Five Seminal Leadership Books Every Pastor Should Master

For a book to be seminal, it must rise above the other works of the time. Not only must a seminal work stand out, it must also change paradigms and become an influencer of later developments. A seminal book is not necessarily current, but it is one you must master in order to understand current thought.

While the study of leadership can be traced back to such thinkers as Machiavelli, this field is relatively new. It is only in the last fifty years that the academy has recognized leadership studies as a formal discipline. 

So much of what we find in church leadership books today can be traced to a few seminal works in the field of leadership studies. I’ll share with you five of my favorite seminal works in leadership studies. There are others, for sure, but these five stand out as having a profound influence on what we find in church leadership literature, even if the authors don’t realize the origin of their thoughts.

You should master these five works if you lead a church. Each book has gone through several editions and revisions. I’ve provided the original publication date. 

Servant Leadership by Greenleaf (1977). As the father of modern servant leadership, Greenleaf introduced the idea that great leaders are the ones who are—deep down—servants first. This book champions the concept that authority should only be bestowed upon those leaders who have first demonstrated they are servants. Greenleaf believed society would change and become more caring as servant-leaders worked to produce more servant-leaders. Service to followers is the essence of ethical leadership.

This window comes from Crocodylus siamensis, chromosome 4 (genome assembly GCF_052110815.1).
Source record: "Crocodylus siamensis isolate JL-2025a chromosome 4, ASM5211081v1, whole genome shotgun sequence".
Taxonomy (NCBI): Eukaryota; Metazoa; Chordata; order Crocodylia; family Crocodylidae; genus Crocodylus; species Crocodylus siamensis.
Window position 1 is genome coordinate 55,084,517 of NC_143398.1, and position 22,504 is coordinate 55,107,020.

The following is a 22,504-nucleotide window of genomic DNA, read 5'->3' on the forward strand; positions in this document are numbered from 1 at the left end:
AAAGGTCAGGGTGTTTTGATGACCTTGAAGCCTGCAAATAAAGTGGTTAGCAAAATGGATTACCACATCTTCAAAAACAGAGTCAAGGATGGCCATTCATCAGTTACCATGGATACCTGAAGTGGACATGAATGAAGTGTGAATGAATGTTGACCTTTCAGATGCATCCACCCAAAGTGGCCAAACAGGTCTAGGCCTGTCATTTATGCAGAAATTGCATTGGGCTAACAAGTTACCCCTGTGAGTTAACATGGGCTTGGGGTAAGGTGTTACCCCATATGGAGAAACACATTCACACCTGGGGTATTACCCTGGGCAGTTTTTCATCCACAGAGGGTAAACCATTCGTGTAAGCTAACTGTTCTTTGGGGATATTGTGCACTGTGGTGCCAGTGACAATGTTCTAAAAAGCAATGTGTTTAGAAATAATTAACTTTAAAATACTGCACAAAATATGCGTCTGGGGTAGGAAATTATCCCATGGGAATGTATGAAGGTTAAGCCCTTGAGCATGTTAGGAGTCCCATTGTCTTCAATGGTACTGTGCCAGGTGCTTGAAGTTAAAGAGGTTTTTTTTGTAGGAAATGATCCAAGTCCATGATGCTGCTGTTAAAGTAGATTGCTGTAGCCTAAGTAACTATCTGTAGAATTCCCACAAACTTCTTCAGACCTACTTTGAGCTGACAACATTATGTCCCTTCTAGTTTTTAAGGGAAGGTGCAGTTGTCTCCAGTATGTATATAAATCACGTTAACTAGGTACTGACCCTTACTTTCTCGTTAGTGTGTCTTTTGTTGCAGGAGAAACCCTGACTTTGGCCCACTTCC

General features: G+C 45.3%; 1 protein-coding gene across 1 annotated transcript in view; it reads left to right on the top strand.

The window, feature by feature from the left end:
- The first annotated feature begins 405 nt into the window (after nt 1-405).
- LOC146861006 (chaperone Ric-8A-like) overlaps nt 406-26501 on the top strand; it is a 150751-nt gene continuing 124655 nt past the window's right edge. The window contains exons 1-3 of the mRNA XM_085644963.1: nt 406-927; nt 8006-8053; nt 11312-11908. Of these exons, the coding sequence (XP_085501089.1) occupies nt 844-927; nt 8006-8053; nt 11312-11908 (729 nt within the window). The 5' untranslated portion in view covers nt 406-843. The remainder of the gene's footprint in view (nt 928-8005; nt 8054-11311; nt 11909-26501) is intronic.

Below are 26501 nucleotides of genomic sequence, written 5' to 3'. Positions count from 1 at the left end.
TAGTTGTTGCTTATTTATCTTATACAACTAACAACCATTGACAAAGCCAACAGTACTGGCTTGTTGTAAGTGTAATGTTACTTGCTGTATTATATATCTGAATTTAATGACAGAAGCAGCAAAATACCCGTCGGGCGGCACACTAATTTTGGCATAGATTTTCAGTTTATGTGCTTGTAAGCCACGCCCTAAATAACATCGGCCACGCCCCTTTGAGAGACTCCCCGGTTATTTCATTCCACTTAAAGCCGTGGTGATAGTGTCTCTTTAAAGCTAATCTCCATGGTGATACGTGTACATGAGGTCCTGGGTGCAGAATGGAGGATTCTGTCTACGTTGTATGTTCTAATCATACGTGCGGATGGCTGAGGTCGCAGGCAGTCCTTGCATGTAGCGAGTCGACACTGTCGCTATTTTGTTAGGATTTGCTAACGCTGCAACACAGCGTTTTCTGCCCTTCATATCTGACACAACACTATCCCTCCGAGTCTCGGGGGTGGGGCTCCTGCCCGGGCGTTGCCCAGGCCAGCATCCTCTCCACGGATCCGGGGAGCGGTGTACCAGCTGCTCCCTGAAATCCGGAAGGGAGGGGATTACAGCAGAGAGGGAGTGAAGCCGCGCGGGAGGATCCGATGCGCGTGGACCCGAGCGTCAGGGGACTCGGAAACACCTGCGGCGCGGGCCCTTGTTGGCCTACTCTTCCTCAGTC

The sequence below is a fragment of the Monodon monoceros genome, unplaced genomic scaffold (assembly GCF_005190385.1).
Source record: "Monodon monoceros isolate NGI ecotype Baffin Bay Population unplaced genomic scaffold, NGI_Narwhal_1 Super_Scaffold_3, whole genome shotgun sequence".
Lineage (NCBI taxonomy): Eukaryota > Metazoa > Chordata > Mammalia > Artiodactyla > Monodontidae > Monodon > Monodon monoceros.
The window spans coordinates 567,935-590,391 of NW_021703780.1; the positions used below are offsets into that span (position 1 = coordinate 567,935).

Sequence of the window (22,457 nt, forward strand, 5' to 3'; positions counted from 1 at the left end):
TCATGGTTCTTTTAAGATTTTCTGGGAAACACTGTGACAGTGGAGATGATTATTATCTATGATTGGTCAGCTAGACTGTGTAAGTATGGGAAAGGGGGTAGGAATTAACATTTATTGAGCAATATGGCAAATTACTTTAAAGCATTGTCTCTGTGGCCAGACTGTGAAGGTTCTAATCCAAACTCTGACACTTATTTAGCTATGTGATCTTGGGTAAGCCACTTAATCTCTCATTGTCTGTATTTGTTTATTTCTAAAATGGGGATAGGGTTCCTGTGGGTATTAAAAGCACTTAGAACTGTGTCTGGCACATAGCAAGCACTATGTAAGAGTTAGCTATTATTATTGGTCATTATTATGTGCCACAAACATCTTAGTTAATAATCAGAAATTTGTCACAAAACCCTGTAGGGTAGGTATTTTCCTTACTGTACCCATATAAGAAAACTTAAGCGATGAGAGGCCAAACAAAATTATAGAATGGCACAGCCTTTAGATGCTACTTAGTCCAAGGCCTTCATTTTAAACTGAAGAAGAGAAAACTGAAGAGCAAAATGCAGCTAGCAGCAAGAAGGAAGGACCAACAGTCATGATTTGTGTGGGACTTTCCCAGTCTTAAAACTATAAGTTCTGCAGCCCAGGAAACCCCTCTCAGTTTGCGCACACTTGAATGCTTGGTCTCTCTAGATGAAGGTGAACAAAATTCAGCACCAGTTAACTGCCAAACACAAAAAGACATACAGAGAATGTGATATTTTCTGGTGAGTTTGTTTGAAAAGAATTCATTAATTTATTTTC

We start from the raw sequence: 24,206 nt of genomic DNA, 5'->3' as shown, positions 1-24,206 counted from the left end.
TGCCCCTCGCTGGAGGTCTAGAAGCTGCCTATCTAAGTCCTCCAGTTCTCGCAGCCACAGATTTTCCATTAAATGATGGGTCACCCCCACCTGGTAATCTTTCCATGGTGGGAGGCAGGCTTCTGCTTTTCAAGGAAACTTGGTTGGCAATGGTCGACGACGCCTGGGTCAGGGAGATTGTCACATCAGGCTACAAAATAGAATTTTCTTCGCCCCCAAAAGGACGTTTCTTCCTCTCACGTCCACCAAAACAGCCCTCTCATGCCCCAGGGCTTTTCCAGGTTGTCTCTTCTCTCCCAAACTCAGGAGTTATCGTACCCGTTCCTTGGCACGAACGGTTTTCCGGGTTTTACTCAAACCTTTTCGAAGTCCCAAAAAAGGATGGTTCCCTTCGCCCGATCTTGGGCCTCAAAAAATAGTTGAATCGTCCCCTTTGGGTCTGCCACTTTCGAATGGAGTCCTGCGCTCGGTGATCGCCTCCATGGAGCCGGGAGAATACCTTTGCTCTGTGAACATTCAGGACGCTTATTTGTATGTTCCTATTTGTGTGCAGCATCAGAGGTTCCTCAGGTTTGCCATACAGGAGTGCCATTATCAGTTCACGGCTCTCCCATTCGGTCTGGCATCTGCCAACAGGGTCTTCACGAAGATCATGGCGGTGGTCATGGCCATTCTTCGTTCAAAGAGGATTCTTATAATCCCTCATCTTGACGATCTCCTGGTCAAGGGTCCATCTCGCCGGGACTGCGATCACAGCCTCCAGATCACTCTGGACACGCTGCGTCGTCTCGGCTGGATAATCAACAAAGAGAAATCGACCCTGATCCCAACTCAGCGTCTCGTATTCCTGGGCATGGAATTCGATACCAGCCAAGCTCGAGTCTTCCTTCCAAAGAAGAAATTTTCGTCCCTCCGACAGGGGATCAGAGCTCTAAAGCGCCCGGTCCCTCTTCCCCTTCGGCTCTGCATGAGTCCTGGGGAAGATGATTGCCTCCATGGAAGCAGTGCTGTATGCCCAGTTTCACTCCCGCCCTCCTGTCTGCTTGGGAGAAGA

Leadership Challenge by Kouzes and Posner (1987). The authors were not the first to write about transformational leadership, but they refined the theory to its best point with five practices of exemplary leaders. They gave more focus to the follower and the responsibility of the leader to inspire a shared vision. 

Leadership without Easy Answers by Heifetz (1994). The primary responsibility of the leader is to equip followers to solve their own problems. One of the major problems in the leader/follower relationship is the unrealistic expectations followers place on leaders. He calls this problem the “leadership straight jacket.” The leader makes unrealistic promises to gain power, and followers too willingly give up power in exchange for these promises. Ultimately most leaders fail—and most followers turn on the leader—because of unfulfilled promises. Leaders and followers are intricately balanced, similar to the way a conductor holds the attention of a concert full of people. But at any one point, one person could easily unsettle the crowd. This book calls for adaptive leadership. The goal is to break the cycle of dependency of followers on leaders. Leadership is not just amassing power but guiding followers through their problems. Adaptive work is mobilizing people to face tough challenges at the rate they can absorb.